No Chinese activist is safe, inside or outside China

Even if you have fled China, if you are perceived by the government as being overly critical of the CCP you just might disappear, until you reappear in a Chinese prison. This upsetting article shows just how far China will go to persecute and silence its critics. Leaving the country might not be enough to escape its grasp. The article notes the disappearance of Li Xin, a human rights activist and columnist for the Southern Metropolis Daily, who vanished into thin air shortly after talking on the phone from Thailand with his wife. Even more terrifying is the case of political activist Wang Bingzhang, who had fled to the US, when he was lured to Vietnam to meet with other human rights activists.

“They were conferring over lunch in a restaurant near the China-Vietnam border when several men speaking Chinese ordered them into a car,” Wang’s daughter, Ti-Anna Wang, recounted in a Post op-ed. “Beaten, blindfolded and gagged, my father and his two colleagues were abducted into China by boat. They were left in a Buddhist temple in Guangxi Province for the Chinese authorities.”

Wang Bingzhang was sentenced six months later to life in prison and has been confined ever since — going on 14 years. He is 68 years old.

This blood-pressure-raising piece makes it clear that no one is safe, that China under Xi is exerting a take-no-prisoners approach to dealing with its enemies, even though “none of the victims has engaged in violence or committed crime.” And reaching its tentacles outside of China to kidnap activists is not very unusual. Brazen as these kidnappings are, the world has remained largely silent. The writer says you can understand this only if you follow the money. It’s all, he says, about business. China is just too big a player in international business for politicians to challenge it.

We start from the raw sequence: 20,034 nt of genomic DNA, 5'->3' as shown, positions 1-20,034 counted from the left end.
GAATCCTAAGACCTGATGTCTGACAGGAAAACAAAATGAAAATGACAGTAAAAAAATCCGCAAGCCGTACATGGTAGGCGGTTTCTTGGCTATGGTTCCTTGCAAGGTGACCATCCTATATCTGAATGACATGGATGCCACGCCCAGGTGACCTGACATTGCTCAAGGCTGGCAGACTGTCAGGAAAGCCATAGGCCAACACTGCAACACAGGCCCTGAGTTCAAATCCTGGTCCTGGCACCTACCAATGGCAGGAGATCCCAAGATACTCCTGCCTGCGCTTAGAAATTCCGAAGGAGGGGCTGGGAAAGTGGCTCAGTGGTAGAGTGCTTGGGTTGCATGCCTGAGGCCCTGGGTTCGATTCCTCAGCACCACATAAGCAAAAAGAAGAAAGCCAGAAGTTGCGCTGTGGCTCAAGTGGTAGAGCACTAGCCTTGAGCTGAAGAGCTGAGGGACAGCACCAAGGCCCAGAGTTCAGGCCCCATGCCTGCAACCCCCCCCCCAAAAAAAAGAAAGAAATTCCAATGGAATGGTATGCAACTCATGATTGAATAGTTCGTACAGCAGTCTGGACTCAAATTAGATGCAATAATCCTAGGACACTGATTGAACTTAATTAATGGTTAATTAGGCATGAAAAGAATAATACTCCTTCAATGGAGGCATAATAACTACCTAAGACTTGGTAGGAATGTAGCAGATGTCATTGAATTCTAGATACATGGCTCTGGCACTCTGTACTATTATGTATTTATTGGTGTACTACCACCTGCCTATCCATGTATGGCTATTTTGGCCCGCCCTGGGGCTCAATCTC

Britain may feel slighted when China makes a mockery of their agreement on Hong Kong autonomy. Sweden might wish that its passports would be respected, and the United States might regret China’s increasing repressiveness.

But business, apparently, come first. As long as that remains true, it appears that no critic of China, of any nationality, in any nation, will be safe.

China has become hell for thousands of activists and lawyers. When it seems it can’t get any worse, Xi always surprises us. Every day we see more stories of repression, whether it’s bookstore owners in Hong Kong or lawyers on the mainland. Forced public confessions in the style of the Cultural Revolution’s struggle sessions have been making a comeback as Xi pushes China ever further toward Maoism. I read stories like this and I have no regrets for leaving China, despite my love for so many of my friends there.

There are no limits to how far the party will go to silence any form of dissent (I know that’s nothing we don’t already know, but it is only getting worse). In a post below, I compared the disappearance of Hong Kong booksellers to the Nazi campaign called Nacht und Nebel. That is not extreme; check the link. People vanishing into the night is an exceptionally brutal form of repression, filling activists and lawyers throughout China with terror. When will the world speak out?

Update: America speaks out about the vanished booksellers. Good.

The United States has called upon China to shed light on the mystery surrounding the five missing Hong Kong booksellers, and to allow them to return home.

In a daily press briefing on Monday, the spokesman for the State Department, John Kirby, said that the US is “deeply concerned” about the disappearances of the five men associated with the Causeway Bay bookstore.